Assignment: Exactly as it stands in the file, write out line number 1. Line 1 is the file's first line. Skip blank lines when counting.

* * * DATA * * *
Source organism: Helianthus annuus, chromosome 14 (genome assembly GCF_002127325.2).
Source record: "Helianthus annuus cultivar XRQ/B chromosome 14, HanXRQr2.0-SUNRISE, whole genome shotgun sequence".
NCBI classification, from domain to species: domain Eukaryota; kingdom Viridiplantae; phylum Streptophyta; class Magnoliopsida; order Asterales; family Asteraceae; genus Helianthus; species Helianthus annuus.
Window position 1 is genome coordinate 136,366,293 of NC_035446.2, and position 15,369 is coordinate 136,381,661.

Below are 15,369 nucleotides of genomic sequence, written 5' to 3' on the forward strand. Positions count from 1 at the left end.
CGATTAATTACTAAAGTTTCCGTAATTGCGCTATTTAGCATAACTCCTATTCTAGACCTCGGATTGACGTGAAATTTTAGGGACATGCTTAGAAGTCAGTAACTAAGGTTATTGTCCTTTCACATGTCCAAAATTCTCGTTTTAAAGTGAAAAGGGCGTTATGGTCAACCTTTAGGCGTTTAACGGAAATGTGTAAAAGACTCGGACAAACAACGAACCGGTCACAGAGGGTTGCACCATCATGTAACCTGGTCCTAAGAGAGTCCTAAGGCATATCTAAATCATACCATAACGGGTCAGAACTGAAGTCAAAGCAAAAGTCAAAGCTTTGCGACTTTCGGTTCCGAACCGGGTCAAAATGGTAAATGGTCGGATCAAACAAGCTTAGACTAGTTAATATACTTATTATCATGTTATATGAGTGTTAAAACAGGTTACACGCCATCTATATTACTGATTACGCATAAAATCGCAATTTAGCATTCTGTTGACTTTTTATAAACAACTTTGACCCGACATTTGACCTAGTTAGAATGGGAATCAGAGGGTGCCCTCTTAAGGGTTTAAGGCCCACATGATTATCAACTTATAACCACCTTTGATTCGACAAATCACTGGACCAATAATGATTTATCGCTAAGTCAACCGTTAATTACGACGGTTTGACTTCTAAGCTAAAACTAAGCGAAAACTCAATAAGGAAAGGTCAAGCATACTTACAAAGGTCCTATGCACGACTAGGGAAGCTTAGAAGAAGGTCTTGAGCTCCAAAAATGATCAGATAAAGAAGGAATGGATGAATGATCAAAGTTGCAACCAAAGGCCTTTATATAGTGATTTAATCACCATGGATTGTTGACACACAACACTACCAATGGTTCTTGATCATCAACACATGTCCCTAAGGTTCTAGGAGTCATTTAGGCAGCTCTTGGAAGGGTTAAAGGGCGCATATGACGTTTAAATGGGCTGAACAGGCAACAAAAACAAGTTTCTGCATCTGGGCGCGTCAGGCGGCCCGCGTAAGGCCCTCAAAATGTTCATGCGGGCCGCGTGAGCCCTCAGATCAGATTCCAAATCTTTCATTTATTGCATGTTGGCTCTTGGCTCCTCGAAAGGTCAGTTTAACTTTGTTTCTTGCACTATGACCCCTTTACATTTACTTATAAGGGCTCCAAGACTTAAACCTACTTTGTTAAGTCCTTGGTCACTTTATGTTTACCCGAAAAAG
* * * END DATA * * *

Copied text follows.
Source organism: Helianthus annuus, chromosome 14 (genome assembly GCF_002127325.2).